The IEDR is the registry for .ie Internet Domain Names and maintains the database of .ie registered Internet names. In order to address some issues in relation to domain names in Ireland they have with the help of some key stakeholders in the sector developed a draft policy development process.
Basically this process will allow them with the assistance of an autonomous group called the Policy Advisory Committee to assess and decide on new and changed policies in relation to the .ie domain. For example there are currently issues around 2 letter domains, internationalised domain names and personal names in the .ie ccTLD which, for starters, they wish to address. (i.e. it is not possible to hold the domain name hp.ie at the moment if you happened to be a company selling pcs and peripherals or a tasty brown sauce even…)
You can find out more about this process on the main IIA site where you can also download the consultation document.
Please feel free to leave comments below too.
I was at the most recent ICANN meeting in Lisbon a couple of weeks ago.
ICANN, if you aren’t familiar with it, is the organisation that is charged with looking after domain names among other things. It mainly deals with what are called global Top Level Domains, such as .com,.net etc., but also has some influence over country code domains, such as .ie (Ireland).
One of the hot topics at the last meeting was the fallout from the RegisterFly fiasco.
Registerfly was a domain name registrar ie. a company that sells domain names to individuals and companies. Unfortunately the company ran into issues and has all but ceased trading, which has led to issues for its clients – the domain holders.
While both ICANN and a number of the registrars are working to help former clients of RegisterFly hold onto their domain names a number of issues have arisen. How do people prove they own their domain name?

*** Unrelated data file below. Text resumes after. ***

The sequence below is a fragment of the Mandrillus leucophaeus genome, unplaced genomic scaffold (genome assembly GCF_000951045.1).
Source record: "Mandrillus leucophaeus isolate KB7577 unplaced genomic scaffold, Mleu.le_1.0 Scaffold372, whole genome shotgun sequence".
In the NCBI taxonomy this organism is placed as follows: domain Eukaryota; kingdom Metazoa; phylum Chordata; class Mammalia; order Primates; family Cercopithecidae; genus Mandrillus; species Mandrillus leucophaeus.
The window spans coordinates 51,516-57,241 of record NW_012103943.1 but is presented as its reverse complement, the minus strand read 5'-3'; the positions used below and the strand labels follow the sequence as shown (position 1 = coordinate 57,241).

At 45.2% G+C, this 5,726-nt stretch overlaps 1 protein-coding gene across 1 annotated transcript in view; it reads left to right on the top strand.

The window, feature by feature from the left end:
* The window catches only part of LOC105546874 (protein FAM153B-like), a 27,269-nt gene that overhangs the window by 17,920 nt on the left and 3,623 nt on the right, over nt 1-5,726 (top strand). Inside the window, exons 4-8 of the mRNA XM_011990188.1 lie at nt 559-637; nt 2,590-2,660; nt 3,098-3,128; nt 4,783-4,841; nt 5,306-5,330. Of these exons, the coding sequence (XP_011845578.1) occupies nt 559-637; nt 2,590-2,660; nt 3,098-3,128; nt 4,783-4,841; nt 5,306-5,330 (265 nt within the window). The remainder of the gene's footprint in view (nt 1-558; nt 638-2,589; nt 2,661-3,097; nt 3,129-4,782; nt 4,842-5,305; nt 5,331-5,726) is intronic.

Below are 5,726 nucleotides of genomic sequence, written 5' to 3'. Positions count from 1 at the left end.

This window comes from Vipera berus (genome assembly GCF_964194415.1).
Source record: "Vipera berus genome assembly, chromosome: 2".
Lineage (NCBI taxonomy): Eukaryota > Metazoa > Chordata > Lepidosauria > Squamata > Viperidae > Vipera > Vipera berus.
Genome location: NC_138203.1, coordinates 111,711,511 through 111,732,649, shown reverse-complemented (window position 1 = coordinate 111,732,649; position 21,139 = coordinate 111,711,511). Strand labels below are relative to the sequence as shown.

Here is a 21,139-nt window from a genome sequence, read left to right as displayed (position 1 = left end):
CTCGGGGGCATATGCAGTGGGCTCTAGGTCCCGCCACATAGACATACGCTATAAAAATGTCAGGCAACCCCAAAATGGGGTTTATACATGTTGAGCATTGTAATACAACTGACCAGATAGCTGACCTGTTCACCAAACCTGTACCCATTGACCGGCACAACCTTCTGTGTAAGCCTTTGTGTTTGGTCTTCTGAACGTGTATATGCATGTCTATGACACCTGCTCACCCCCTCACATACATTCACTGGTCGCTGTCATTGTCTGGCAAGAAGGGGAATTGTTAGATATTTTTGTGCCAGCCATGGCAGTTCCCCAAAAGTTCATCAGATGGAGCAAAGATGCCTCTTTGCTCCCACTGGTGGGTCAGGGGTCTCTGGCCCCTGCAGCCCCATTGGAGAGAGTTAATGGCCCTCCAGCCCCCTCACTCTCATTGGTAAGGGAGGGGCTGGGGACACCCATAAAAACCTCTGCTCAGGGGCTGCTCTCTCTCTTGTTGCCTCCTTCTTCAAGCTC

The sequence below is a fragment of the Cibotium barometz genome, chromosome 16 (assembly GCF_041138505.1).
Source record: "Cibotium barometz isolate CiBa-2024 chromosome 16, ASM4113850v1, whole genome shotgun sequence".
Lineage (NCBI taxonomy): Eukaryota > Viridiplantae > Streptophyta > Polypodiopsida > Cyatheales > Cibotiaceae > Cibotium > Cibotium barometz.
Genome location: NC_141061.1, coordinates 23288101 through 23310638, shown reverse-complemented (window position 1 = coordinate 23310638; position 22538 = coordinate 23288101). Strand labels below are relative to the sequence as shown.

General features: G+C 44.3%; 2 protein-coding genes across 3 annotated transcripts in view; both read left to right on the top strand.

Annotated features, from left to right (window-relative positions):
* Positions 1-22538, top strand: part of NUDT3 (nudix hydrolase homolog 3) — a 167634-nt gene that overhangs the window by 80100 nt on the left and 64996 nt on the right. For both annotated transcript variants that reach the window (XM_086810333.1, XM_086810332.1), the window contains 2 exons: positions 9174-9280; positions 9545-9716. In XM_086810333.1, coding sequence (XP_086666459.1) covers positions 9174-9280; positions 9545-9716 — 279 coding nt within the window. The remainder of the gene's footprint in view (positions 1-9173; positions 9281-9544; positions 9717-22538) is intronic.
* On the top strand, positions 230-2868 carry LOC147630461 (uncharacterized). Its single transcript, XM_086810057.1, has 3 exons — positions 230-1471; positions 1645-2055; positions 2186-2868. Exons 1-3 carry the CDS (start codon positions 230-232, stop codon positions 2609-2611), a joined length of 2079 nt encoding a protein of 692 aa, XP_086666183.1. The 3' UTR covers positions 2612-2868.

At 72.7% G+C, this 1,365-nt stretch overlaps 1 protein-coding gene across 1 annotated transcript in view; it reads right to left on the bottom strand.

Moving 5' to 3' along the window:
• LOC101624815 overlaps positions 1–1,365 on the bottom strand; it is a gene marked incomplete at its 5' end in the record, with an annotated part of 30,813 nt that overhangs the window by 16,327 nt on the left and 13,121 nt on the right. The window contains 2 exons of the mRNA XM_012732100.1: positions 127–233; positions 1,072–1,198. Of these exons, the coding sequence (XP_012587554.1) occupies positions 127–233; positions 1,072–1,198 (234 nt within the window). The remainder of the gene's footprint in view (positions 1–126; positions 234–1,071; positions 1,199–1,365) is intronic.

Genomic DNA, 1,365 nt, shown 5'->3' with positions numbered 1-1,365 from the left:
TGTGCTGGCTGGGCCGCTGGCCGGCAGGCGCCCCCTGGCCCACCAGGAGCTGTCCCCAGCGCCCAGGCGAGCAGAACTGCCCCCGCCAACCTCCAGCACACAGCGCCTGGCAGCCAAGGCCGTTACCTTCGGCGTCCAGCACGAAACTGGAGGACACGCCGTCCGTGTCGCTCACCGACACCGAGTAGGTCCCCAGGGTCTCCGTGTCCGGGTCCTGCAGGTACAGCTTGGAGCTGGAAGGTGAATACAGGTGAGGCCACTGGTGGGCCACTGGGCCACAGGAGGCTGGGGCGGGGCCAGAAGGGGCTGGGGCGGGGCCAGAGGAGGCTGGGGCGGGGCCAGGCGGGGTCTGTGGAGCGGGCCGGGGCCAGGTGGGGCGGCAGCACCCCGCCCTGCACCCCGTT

A simple answer would be via whois, however a large proportion of people do not keep their details up to date. The most important bit of information people forget to update is their email address. An inaccurate email address can lead to the complete loss of a domain name.
Another issue is with whois privacy services.
A lot of people use 3rd party services to obfuscate the domain owner data. In some cases this is for genuine privacy concerns, whereas in others the motives may not be so honourable. Be that as it may this means that the domain(s) appear to be registered to a 3rd party. If, as in the case of RegisterFly, the 3rd party gets into financial issues, then there is a high risk that the domain data maybe lost.
The fallout of the RegisterFly implosion maybe the introduction of greater levels of service as standard by a lot of the ICANN registrars.
In the meantime, however, you should take the time to ensure that you know the following:
- Which domains you own
- Where they are registered ie. which registrar or company
- Check that the domain details are accurate and up to date
- Check the expiry dates
- Ensure that the email addresses are up to date
It only takes a few minutes to check up on your domain names and it can save you a lot of hassle in the long run.